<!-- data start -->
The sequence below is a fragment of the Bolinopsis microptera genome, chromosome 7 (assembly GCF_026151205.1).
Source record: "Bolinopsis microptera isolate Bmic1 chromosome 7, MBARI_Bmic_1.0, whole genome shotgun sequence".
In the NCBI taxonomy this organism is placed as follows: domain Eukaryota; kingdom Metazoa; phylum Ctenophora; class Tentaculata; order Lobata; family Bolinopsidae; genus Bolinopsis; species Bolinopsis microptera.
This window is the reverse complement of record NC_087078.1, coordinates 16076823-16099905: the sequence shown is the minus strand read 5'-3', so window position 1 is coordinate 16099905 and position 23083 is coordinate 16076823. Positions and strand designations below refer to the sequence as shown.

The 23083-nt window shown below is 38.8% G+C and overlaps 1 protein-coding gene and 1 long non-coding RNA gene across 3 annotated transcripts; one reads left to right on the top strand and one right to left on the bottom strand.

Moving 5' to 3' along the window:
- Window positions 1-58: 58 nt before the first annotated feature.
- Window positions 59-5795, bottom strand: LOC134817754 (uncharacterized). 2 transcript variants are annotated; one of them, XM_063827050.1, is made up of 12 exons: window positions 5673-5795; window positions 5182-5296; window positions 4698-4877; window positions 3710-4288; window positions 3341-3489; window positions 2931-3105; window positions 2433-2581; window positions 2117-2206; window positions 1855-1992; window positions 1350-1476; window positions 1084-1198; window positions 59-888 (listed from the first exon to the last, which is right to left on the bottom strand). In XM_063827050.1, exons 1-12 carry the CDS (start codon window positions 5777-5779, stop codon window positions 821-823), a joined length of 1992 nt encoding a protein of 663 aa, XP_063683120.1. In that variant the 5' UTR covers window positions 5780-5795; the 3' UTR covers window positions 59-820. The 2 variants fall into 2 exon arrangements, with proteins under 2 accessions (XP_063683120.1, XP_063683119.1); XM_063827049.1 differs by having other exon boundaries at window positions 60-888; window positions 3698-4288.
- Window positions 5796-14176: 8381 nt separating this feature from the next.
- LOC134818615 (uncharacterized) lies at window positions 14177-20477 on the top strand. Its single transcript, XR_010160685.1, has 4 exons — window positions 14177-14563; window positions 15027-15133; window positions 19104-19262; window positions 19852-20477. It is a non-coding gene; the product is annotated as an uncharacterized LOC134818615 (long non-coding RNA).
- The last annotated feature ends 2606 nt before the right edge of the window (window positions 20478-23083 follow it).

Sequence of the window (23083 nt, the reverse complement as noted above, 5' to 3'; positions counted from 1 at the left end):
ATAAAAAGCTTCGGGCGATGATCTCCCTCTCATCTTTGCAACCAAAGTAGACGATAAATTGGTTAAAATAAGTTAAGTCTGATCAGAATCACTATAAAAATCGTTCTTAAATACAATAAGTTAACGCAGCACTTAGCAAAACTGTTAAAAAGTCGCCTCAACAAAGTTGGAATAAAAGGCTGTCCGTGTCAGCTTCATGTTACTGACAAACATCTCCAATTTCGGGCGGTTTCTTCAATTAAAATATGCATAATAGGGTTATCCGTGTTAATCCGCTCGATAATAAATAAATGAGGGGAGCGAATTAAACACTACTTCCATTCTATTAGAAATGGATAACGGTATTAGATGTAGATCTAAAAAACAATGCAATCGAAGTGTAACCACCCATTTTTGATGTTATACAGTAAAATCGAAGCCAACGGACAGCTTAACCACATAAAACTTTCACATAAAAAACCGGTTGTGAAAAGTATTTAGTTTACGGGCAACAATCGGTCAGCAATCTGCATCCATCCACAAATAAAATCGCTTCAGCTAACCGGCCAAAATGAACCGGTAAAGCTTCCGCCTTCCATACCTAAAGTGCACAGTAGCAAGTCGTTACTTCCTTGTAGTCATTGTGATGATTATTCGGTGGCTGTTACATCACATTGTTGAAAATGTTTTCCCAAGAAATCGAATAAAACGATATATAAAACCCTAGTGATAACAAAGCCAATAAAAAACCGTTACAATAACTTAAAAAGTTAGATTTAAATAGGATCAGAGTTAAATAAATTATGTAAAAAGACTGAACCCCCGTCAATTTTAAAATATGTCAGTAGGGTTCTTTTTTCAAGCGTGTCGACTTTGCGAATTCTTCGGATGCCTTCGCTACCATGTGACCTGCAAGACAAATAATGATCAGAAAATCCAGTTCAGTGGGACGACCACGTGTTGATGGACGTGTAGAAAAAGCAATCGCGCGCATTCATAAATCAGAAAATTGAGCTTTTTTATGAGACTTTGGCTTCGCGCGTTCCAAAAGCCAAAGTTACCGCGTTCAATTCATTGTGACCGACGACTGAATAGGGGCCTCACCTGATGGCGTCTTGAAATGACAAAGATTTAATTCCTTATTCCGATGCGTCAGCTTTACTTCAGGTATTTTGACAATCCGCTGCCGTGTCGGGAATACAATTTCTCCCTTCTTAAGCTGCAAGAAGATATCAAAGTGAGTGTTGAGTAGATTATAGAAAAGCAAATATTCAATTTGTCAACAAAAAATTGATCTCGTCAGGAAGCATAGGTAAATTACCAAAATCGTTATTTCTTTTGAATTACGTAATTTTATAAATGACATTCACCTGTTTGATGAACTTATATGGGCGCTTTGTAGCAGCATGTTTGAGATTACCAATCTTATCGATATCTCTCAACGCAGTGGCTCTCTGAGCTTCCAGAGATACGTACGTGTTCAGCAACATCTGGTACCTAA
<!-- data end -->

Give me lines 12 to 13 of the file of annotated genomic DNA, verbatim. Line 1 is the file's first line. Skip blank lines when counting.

Sequence of the window (23083 nt, the reverse complement as noted above, 5' to 3'; positions counted from 1 at the left end):
ATAAAAAGCTTCGGGCGATGATCTCCCTCTCATCTTTGCAACCAAAGTAGACGATAAATTGGTTAAAATAAGTTAAGTCTGATCAGAATCACTATAAAAATCGTTCTTAAATACAATAAGTTAACGCAGCACTTAGCAAAACTGTTAAAAAGTCGCCTCAACAAAGTTGGAATAAAAGGCTGTCCGTGTCAGCTTCATGTTACTGACAAACATCTCCAATTTCGGGCGGTTTCTTCAATTAAAATATGCATAATAGGGTTATCCGTGTTAATCCGCTCGATAATAAATAAATGAGGGGAGCGAATTAAACACTACTTCCATTCTATTAGAAATGGATAACGGTATTAGATGTAGATCTAAAAAACAATGCAATCGAAGTGTAACCACCCATTTTTGATGTTATACAGTAAAATCGAAGCCAACGGACAGCTTAACCACATAAAACTTTCACATAAAAAACCGGTTGTGAAAAGTATTTAGTTTACGGGCAACAATCGGTCAGCAATCTGCATCCATCCACAAATAAAATCGCTTCAGCTAACCGGCCAAAATGAACCGGTAAAGCTTCCGCCTTCCATACCTAAAGTGCACAGTAGCAAGTCGTTACTTCCTTGTAGTCATTGTGATGATTATTCGGTGGCTGTTACATCACATTGTTGAAAATGTTTTCCCAAGAAATCGAATAAAACGATATATAAAACCCTAGTGATAACAAAGCCAATAAAAAACCGTTACAATAACTTAAAAAGTTAGATTTAAATAGGATCAGAGTTAAATAAATTATGTAAAAAGACTGAACCCCCGTCAATTTTAAAATATGTCAGTAGGGTTCTTTTTTCAAGCGTGTCGACTTTGCGAATTCTTCGGATGCCTTCGCTACCATGTGACCTGCAAGACAAATAATGATCAGAAAATCCAGTTCAGTGGGACGACCACGTGTTGATGGACGTGTAGAAAAAGCAATCGCGCGCATTCATAAATCAGAAAATTGAGCTTTTTTATGAGACTTTGGCTTCGCGCGTTCCAAAAGCCAAAGTTACCGCGTTCAATTCATTGTGACCGACGACTGAATAGGGGCCTCACCTGATGGCGTCTTGAAATGACAAAGATTTAATTCCTTATTCCGATGCGTCAGCTTTACTTCAGGTATTTTGACAATCCGCTGCCGTGTCGGGAATACAATTTCTCCCTTCTTAAGCTGCAAGAAGATATCAAAGTGAGTGTTGAGTAGATTATAGAAAAGCAAATATTCAATTTGTCAACAAAAAATTGATCTCGTCAGGAAGCATAGGTAAATTACCAAAATCGTTATTTCTTTTGAATTACGTAATTTTATAAATGACATTCACCTGTTTGATGAACTTATATGGGCGCTTTGTAGCAGCATGTTTGAGATTACCAATCTTATCGATATCTCTCAACGCAGTGGCTCTCTGAGCTTCCAGAGATACGTACGTGTTCAGCAACATCTGGTACCTAA